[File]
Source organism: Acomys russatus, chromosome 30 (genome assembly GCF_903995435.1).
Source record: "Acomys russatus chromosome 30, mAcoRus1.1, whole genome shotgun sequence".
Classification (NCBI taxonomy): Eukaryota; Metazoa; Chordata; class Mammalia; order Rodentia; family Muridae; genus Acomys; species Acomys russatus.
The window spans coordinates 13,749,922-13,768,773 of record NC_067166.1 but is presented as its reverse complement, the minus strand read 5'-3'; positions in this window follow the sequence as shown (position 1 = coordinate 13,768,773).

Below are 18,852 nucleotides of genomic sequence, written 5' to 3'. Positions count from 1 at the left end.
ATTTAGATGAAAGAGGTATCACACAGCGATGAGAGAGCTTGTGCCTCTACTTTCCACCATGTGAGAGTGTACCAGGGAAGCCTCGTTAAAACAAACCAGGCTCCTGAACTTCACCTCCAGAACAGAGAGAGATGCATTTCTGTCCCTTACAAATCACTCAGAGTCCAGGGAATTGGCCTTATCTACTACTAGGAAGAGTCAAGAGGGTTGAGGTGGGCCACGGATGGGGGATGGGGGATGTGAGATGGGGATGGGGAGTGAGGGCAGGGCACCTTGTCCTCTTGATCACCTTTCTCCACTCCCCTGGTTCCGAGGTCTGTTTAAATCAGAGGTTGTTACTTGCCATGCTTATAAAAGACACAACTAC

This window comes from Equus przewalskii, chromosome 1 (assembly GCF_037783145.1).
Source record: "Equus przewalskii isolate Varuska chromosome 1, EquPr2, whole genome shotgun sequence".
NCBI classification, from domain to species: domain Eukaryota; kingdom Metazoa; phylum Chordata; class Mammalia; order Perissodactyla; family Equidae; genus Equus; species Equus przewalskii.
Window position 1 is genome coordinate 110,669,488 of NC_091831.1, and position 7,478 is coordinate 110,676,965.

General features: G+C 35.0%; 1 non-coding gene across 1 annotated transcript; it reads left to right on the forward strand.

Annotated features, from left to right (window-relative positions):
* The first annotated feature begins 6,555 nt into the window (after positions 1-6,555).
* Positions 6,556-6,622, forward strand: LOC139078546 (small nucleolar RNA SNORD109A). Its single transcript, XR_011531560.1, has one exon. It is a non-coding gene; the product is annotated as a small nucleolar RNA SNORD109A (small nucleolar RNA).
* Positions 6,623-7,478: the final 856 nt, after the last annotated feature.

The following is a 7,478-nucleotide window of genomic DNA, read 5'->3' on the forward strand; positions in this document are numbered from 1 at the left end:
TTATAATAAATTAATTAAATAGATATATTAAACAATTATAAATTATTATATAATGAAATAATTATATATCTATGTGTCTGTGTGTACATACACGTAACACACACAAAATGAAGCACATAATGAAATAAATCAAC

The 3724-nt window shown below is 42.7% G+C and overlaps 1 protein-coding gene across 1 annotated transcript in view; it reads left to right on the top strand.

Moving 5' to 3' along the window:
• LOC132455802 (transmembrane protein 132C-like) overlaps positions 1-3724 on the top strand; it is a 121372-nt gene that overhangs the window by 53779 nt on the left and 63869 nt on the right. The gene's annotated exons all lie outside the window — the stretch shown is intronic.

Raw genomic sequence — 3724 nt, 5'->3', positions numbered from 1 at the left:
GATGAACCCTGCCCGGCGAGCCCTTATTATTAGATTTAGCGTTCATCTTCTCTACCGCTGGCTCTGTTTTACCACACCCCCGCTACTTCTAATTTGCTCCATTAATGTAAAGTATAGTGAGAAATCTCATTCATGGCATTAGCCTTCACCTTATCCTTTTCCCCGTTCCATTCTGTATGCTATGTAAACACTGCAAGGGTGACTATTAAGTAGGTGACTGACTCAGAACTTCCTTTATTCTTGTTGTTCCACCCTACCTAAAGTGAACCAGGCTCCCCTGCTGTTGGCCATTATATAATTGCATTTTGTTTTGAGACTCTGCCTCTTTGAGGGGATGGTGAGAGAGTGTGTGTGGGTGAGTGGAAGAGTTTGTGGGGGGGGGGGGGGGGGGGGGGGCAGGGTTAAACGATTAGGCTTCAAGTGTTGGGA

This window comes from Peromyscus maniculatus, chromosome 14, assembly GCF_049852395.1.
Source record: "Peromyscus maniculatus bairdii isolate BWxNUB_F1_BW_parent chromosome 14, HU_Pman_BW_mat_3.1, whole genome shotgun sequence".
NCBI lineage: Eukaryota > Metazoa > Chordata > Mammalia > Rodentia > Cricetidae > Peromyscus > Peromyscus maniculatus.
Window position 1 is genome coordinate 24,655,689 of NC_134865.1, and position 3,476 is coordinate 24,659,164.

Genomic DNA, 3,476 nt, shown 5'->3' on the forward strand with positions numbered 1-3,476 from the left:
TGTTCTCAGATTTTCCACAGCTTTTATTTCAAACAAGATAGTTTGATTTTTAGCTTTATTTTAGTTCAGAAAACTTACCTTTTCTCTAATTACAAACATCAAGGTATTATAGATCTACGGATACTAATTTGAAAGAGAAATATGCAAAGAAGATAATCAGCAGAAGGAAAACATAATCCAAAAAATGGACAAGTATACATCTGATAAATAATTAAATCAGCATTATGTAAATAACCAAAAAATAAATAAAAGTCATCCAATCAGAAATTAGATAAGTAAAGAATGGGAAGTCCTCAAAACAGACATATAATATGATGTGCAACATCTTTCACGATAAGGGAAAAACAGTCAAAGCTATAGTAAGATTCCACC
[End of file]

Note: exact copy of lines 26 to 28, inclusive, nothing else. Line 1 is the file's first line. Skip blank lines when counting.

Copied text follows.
Window position 1 is genome coordinate 24,655,689 of NC_134865.1, and position 3,476 is coordinate 24,659,164.

Genomic DNA, 3,476 nt, shown 5'->3' on the forward strand with positions numbered 1-3,476 from the left:
TGTTCTCAGATTTTCCACAGCTTTTATTTCAAACAAGATAGTTTGATTTTTAGCTTTATTTTAGTTCAGAAAACTTACCTTTTCTCTAATTACAAACATCAAGGTATTATAGATCTACGGATACTAATTTGAAAGAGAAATATGCAAAGAAGATAATCAGCAGAAGGAAAACATAATCCAAAAAATGGACAAGTATACATCTGATAAATAATTAAATCAGCATTATGTAAATAACCAAAAAATAAATAAAAGTCATCCAATCAGAAATTAGATAAGTAAAGAATGGGAAGTCCTCAAAACAGACATATAATATGATGTGCAACATCTTTCACGATAAGGGAAAAACAGTCAAAGCTATAGTAAGATTCCACC